Take the 2-minute tour ×
Stack Overflow is a question and answer site for professional and enthusiast programmers. It's 100% free, no registration required.

Microsoft recommends testing older versions of IE with the following virtual machines

This is all fine and good, except that the virtual machines can't see the Dev Server from Visual Studio. This makes it very difficult to develop or debug since I have to copy or deploy to IIS for every little change I make. I've tried using ARR, but it seems it can only forward to one specific port at a time, whereas i need to have the port typed in the address bar of the virtual machine to match the port that it is connecting to on the host machine. Is this possible?

share|improve this question

5 Answers 5

You shouldn't need to deploy to IIS to test changes.

We set our IIS up on development machines to point to the web project folder.

Once IIS is setup, you can add an existing website to your solution, select Local IIS and select the Site from the list of sites (rather than browsing the file system and selecting a .csproj file). You'll now have your site in VS that is hosted by IIS, ready to change and debug, and accessible from remote machines.

share|improve this answer

Generally speaking you cannot access the ASP.NET Development Server on one machine from another.

Here's some additonal notes on what you cannot do with ASP.NET Development Server from MSDN

  • ASP.NET Development Server is specifically built to serve, or run, ASP.NET Web pages under the local host scenario (browsing from the same computer as the Web server). In other words, the ASP.NET Development Server will serve pages to browser requests on the local computer. It will not serve pages to another computer. Additionally, it will not serve files that are outside of the application scope. The ASP.NET Development Server provides an efficient way to test pages locally before you publish the pages to a production server running IIS.
  • The ASP.NET Development Server works only with individual pages and does not include the extra facilities of IIS. For example, the ASP.NET Development Server does not support an SMTP mail server. If your Web application involves sending e-mail messages, you must have access to the IIS SMPT virtual server to test e-mail because the ASP.NET Development Server cannot forward e-mail messages or invoke a server that does.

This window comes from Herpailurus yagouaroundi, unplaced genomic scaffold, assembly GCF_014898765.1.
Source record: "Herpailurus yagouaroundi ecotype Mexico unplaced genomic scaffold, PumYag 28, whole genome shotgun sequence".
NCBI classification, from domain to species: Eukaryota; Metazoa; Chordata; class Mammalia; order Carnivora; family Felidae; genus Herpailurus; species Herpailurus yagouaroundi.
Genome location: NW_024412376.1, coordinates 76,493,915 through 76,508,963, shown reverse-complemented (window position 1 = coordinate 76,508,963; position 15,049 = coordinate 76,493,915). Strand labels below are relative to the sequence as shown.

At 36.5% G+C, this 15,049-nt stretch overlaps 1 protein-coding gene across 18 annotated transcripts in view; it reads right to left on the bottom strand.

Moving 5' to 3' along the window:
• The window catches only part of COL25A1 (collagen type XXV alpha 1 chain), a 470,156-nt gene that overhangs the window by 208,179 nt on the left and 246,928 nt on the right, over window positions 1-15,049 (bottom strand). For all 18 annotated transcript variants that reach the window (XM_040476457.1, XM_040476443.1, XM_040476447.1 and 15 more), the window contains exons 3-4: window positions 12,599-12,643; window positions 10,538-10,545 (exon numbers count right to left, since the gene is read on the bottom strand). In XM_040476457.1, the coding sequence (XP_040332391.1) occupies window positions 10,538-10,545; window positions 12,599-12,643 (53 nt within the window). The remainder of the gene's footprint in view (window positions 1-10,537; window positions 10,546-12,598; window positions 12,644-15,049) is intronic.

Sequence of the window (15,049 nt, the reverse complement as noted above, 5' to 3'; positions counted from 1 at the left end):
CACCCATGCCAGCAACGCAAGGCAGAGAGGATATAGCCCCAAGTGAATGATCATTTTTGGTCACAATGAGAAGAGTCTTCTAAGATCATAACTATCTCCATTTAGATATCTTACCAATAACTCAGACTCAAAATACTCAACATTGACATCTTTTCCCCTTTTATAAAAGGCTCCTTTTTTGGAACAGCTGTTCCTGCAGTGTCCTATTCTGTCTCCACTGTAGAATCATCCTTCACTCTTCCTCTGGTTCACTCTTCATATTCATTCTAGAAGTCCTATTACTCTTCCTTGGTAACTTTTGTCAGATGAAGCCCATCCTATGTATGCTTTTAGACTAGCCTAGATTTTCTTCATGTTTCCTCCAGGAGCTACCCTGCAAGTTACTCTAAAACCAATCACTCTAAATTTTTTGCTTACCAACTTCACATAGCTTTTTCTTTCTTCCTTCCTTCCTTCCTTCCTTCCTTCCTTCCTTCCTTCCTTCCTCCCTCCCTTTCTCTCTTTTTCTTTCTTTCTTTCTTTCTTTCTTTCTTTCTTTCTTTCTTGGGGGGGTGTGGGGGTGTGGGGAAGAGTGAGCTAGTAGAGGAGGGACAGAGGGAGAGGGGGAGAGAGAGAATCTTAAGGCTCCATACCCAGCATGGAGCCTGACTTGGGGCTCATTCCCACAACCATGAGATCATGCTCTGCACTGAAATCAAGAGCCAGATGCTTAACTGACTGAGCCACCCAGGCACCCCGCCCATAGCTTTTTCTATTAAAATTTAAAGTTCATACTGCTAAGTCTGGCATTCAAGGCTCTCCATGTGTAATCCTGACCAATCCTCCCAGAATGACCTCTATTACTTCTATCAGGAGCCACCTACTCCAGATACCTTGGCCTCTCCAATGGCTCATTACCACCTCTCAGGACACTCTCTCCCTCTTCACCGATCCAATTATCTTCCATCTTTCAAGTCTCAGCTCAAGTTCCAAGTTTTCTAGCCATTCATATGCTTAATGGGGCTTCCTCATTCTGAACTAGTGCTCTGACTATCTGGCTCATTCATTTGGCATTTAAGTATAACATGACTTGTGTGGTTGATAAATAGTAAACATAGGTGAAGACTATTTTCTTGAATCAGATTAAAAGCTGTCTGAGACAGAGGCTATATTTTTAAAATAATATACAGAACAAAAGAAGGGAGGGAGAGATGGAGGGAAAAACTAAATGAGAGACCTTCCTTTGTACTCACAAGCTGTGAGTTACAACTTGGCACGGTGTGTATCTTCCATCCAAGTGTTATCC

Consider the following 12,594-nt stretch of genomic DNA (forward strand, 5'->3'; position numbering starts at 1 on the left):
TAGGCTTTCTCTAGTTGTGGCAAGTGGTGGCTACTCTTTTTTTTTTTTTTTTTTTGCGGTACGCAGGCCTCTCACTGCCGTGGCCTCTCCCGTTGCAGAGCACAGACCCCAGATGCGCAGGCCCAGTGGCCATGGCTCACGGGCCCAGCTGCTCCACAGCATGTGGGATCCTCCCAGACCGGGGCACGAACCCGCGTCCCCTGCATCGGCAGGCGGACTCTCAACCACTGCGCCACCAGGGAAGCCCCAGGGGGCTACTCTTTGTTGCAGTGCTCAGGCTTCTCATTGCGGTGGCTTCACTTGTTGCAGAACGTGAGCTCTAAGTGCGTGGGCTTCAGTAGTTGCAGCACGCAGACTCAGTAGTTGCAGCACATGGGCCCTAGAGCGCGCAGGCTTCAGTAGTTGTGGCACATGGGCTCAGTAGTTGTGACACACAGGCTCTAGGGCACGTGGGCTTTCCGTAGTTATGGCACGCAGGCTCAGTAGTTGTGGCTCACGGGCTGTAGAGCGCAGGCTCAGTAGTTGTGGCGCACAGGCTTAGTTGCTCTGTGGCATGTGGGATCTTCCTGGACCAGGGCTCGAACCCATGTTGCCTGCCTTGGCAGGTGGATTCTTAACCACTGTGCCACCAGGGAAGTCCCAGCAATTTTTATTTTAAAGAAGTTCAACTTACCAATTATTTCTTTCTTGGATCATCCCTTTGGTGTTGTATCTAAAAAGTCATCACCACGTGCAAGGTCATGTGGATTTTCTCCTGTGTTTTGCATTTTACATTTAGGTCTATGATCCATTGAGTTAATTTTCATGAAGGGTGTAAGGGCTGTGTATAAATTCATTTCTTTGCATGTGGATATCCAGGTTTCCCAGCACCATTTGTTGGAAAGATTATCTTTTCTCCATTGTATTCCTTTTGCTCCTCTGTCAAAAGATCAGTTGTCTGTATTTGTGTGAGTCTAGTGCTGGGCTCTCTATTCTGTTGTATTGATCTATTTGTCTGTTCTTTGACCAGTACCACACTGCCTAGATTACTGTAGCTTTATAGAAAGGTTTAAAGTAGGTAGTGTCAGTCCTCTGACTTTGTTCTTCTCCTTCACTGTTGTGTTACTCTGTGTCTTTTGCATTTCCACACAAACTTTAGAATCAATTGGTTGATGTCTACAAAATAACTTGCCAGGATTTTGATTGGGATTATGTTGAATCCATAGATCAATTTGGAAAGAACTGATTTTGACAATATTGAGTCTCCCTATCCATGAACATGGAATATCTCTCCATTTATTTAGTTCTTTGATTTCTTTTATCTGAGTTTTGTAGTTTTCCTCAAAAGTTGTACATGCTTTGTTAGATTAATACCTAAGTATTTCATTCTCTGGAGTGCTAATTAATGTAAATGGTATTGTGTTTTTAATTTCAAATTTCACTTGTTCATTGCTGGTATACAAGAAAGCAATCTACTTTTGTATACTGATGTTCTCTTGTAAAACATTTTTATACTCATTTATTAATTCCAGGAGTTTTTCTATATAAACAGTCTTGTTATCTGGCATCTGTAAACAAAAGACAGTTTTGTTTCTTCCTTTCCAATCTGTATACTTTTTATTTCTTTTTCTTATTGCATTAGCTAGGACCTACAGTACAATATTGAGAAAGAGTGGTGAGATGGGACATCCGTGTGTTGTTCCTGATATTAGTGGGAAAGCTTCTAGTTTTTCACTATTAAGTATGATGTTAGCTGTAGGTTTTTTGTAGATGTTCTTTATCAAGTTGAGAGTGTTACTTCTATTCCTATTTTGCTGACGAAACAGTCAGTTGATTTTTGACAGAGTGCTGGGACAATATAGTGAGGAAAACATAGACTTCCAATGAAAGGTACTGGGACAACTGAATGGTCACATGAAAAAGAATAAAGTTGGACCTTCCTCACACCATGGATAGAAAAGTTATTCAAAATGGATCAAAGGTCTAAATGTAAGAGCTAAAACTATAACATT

Googling around I have found an article where somebody had success on accessing a Development Server remotely using a reverse proxy. I have not tried but here's the link

Configuring a Basic Reverse Proxy in Squid on Windows (Website Accelerator)

Also have a look at this StackOverflow question that has answers describing varous methods to achieve your results

Is There a Way to Make Remote Calls to ASP.NET Development Web Server?

share|improve this answer

You need to type the development server port into the address bar of the client browser, otherwise host the application in IIS and use the default port.

It is overkill to test with this number of configurations in the development environment. It is generally sufficient to test with 2 or 3 configurations while you are writing code (say IE8, FireFox) - just run these from the local machine (no need for a virtual machine). Once you've finished the UI, deploy your application to a test environment running IIS and test it against the larger range of configurations.

If you test each small change against all of these configurations as the change is made, you'll find yourself overwhelmed with testing. Don't forget that as well as the MS recommended test environments, various configurations of other browsers and operating systems (such as FireFox and Opera, Mac OS) are equally important - you may choose to only test a subset of these configurations depending on your resources.

share|improve this answer

I too found the link Lorenzo mentions in his comment, but had no luck with Squid configuration.

Happily there's a much easier method, as noted here.

  • Go to CNET and download SPI Port Forwarder
    • (Note: Click the "Direct Download Link" below the big green "Download Now" button. If you use the Download Now button CNET tries to install adware on your machine before giving you the file. It's very odd.)
  • In the first column, "Local Port" put the port you want people to connect to your machine on. I wanted people to come in on 80.
  • Second column, "Remote host", put "localhost" (it'll apparently port-forward to other machines).
  • Third column, "Remote port", put the port of the local webserver (in my case the ASP.NET Development Server on port 2485).
  • Click "Activate"

Hope this helps.

share|improve this answer

I am answering this old question to help peoples who wants to make it work without IIS. Thank you Fiddler !

1. First Step

You have to download Fiddler.

Once Fiddler is downloaded and installed, open it.

Go in Tools-> Fiddler Option-> Connection tab-> And check "Allow remote computers to connect" :

enter image description here

Restart Fiddler.

2. Second Step

After this, in the VM, open internet explorer-> Internet Options-> Connection Tab-> Lan Settings-> Check "Use a proxy server for your LAN" :

enter image description here

  1. The adress is the IP adress of your DEV machine.
  2. And put the port 8888

Now, you can access the ASP.NET Web Server from your VM !

To access it -> http://localhost.:54814

  • Don't forget the additional point after "localhost" !
  • The port, "54814" in my case, is the ASP.NET Web Server port.
share|improve this answer

Your Answer


By posting your answer, you agree to the privacy policy and terms of service.

Not the answer you're looking for? Browse other questions tagged or ask your own question.